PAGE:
That day at the department store where he works he buys some seeds, a pot, and some soil. On the patio of his small apartment he sets the pot, and under the pot he puts Thoreau’s Walden underneath. The book and the pot sit together on the patio. The soil and the seeds are in his bedroom. It’s a long term project, he tells himself.
He’s doing pushups when the phone rings.
“This is mom. Hey, I’ve noticed you’ve made yourself scarce recently. Must be busy with your girlfriend. I’ll call back later.”
He leaves the phone unanswered.
That day his knees start to hurt. They come in numb, unsettling waves of pain. Later that night he writes in his notebook two things: finish college, change jobs. He thinks he should cross something out. But he leaves both of them on the paper, both being equally important. It’s not until next morning, after breakfast that he realizes that there are a load of messages on his machine.
Trouble, he thinks. Either at home, or his girlfriend wants to get back together, or both. He thinks briefly about his sister and a numb pain runs through his body and ends in his stomach. He feels sick for a moment. He lies down and sleeps it off. He doesn’t answer the phone.
The last month had been quiet, simpler. The changes had been profound. Today, he thinks about reaching for Thoreau’s Walden instead of the answering machine. Instead, he goes to the library and returns some books and checks out a new one: The Life of Pi. Something about a guy and tiger on a boat. It sounds simple. He’ll read it slow, he tells himself. Still the numbness in his stomach remains.
At work he has the unsettling feeling that things cannot go on as they have. He’ll need to quit his job soon or watch his knees slowly begin to crumble. The longer he stays at this job, the more likely Joline will find him, breakdown in the parking lot, and cause a scene. All these things, including the messages on the answering machine he has left unattended make his work day painfully slow.
His boss tells him midway through his shift that he has a call from his girlfriend. He apologizes to his boss and insists that she is not his girlfriend. He asks his boss to ignore the phone call. Then there is another one from his mom. He tells his boss that he would rather just leave it. His boss says that his mom said it was important. Now he realizes that he has to answer it.
He starts with an apology. He starts off by saying he’s sorry that he’s been so busy lately. His mother says it’s alright and she understands, and he believes him. She starts with small talk: How are you? We’ve missed you? What have you been up to? When he replies that he’s been spending a lot of time at the library, that he’s started to work out more, and that he’s finally broken it off with Joline. She says, “Great!” and her voice cracks and he knows something is seriously wrong.
She hasn’t heard anything he’s said, she’s off on her own planet, because something terrible has happened. His mother starts crying, yelling his name repeatedly, “Oh Fabian, Oh Fabian.” When he asks her what’s wrong, his voice is drowned out by the sound of his own name, and who else but Joline comes on the line. “Listen, Fabe. You better come home. I don’t know how to put this all to you but your sister...well...”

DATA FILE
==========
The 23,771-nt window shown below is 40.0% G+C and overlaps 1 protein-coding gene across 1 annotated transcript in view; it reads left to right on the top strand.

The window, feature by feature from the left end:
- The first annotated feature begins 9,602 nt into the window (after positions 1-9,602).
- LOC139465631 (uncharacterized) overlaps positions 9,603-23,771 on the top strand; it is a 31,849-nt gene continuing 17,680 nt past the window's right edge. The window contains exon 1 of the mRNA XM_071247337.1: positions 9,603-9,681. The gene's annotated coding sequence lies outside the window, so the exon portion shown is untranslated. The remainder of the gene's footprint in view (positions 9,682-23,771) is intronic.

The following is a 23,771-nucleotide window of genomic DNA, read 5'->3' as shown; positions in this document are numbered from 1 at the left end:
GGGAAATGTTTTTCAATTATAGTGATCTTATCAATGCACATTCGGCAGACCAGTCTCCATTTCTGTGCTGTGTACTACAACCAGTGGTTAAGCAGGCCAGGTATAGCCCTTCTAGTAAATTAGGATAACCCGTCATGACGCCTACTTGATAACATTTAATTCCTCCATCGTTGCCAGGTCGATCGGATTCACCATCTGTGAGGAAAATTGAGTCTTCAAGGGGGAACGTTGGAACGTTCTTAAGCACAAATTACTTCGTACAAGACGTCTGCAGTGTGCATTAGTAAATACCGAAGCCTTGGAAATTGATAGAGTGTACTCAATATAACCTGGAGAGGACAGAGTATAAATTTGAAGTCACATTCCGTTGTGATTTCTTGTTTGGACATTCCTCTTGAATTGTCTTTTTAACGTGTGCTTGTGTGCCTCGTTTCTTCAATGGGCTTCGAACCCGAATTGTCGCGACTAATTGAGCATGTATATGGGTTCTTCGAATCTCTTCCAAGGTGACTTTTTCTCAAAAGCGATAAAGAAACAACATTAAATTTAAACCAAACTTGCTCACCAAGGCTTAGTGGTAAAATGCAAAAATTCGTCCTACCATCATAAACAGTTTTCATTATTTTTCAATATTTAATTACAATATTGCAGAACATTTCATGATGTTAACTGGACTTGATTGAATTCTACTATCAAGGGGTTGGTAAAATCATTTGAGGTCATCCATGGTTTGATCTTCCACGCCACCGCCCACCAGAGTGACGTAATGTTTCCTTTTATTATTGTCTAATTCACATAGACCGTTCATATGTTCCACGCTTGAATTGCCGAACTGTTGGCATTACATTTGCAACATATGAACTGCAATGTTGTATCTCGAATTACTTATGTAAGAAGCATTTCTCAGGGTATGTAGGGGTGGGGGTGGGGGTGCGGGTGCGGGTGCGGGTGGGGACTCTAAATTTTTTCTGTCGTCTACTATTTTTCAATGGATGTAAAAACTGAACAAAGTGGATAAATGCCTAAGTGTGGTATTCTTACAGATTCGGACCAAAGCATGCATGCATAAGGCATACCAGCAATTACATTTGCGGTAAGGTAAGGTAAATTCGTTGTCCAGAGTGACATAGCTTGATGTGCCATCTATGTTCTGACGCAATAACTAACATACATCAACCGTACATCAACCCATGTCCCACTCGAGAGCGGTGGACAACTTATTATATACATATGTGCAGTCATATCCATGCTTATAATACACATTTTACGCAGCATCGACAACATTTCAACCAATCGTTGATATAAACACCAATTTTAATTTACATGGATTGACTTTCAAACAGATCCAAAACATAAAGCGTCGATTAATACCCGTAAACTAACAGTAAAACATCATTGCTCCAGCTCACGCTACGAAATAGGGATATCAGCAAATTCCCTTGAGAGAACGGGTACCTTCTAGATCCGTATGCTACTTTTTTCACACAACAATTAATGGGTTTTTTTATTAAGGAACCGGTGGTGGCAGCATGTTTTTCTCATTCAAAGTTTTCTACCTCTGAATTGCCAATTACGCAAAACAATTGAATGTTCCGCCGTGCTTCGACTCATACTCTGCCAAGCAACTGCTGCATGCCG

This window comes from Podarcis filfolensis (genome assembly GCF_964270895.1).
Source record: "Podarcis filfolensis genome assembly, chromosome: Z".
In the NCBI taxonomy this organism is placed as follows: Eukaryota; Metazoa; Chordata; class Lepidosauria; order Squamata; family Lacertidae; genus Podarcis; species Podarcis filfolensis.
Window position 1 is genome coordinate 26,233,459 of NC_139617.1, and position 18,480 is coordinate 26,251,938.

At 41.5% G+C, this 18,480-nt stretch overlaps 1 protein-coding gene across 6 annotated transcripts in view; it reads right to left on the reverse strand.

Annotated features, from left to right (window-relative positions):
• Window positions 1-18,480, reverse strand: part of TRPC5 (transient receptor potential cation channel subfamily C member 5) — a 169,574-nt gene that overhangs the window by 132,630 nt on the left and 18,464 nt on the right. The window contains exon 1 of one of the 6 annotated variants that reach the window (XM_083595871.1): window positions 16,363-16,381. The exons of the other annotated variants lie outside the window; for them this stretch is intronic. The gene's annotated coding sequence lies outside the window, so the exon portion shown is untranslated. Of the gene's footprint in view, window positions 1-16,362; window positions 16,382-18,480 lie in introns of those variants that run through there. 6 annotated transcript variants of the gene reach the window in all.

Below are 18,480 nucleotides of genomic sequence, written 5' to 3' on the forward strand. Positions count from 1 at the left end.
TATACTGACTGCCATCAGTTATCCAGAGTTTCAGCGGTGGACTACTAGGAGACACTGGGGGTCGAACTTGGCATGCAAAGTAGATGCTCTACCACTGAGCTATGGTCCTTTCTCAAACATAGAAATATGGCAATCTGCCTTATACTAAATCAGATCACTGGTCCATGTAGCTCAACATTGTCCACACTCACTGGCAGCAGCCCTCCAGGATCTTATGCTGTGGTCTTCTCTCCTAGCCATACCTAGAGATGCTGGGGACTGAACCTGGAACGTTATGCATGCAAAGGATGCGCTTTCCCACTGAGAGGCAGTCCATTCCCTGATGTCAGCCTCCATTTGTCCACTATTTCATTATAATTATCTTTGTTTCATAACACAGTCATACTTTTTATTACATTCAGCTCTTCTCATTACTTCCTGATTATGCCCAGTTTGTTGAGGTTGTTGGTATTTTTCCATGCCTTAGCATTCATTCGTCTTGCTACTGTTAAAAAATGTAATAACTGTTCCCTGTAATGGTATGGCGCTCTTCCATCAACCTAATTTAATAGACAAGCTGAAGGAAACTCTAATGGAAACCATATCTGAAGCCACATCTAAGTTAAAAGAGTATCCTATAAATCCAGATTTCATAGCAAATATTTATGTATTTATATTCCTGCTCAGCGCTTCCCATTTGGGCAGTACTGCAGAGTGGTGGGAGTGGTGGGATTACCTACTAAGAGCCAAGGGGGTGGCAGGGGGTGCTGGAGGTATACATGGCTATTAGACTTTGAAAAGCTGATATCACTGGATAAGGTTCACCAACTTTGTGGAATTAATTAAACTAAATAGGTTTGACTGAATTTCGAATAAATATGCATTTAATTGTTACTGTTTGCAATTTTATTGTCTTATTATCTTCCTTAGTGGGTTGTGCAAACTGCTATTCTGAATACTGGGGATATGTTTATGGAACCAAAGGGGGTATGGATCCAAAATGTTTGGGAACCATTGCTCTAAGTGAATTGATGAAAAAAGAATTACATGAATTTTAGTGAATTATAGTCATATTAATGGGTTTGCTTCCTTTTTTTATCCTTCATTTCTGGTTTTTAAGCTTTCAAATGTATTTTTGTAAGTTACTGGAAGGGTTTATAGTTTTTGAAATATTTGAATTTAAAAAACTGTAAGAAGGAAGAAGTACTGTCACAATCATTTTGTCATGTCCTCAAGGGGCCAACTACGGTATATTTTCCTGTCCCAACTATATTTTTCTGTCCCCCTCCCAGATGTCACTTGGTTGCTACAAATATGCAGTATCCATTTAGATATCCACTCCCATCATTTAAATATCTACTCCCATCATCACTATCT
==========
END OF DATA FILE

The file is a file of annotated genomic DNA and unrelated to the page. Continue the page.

His sister is dead. She overdosed, she crashed her car, she was killed by another junkie. It doesn’t really matter, she’s dead. When he goes home later that day, he replays it on his answering machine. His mother cries in fits and then calls back to do it again. She killed herself with the needle, Joline says. And it all comes back to him.
At first things remain as slow as before. He still feels the dull pain in his knees, he still has the realization that he will die slowly, the copy of Walden sits underneath the pot on the small balcony. But without any effort on his part, his thoughts speed up. He remembers what it was like when his friend was shot. The calls from his friends for payback, he remembers how he thought that not only would he not live forever but he might not live till tomorrow. He remembers the funeral, the tears. He remembers Joline, sex, fighting, tears, more sex, and her sharp swears in the middle of the night. All this thoughts send his mind into a different gear.
He thinks about just ripping open the bag of dirt and pouring it into the pot. Then putting the seed into the pot. He’d water the thing until it grew into something beastly, wilted away, and died all in the course of a day. And even after death it would grow all by itself until he could get back to the apartment. He would get to the funeral and figure out if anyone was responsible. He would see how mad he really was; he’d see if he was man enough to kill someone. And for a moment he forgot all about his knees, Walden, quiet walks in the park, or his modest list of goals to accomplish. He thought he was a sucker for ever believing.
When he leaves his room, he starts to walk to his truck. He doesn`t know whether it will start, and how far it will take him. He doesn’t know what he’ll do or whether he will ever be back to look after his damn plant. But he wants to. He doesn’t want to just leave it.
In the lightening days of not so long ago, he would have started and been finished with his hobby. The fact that he’s waited means something. When it’s all over he’d be back. To his notebook, his no T.V., no Joline, his damn plant, and Thoreau. But first, someone would have to die.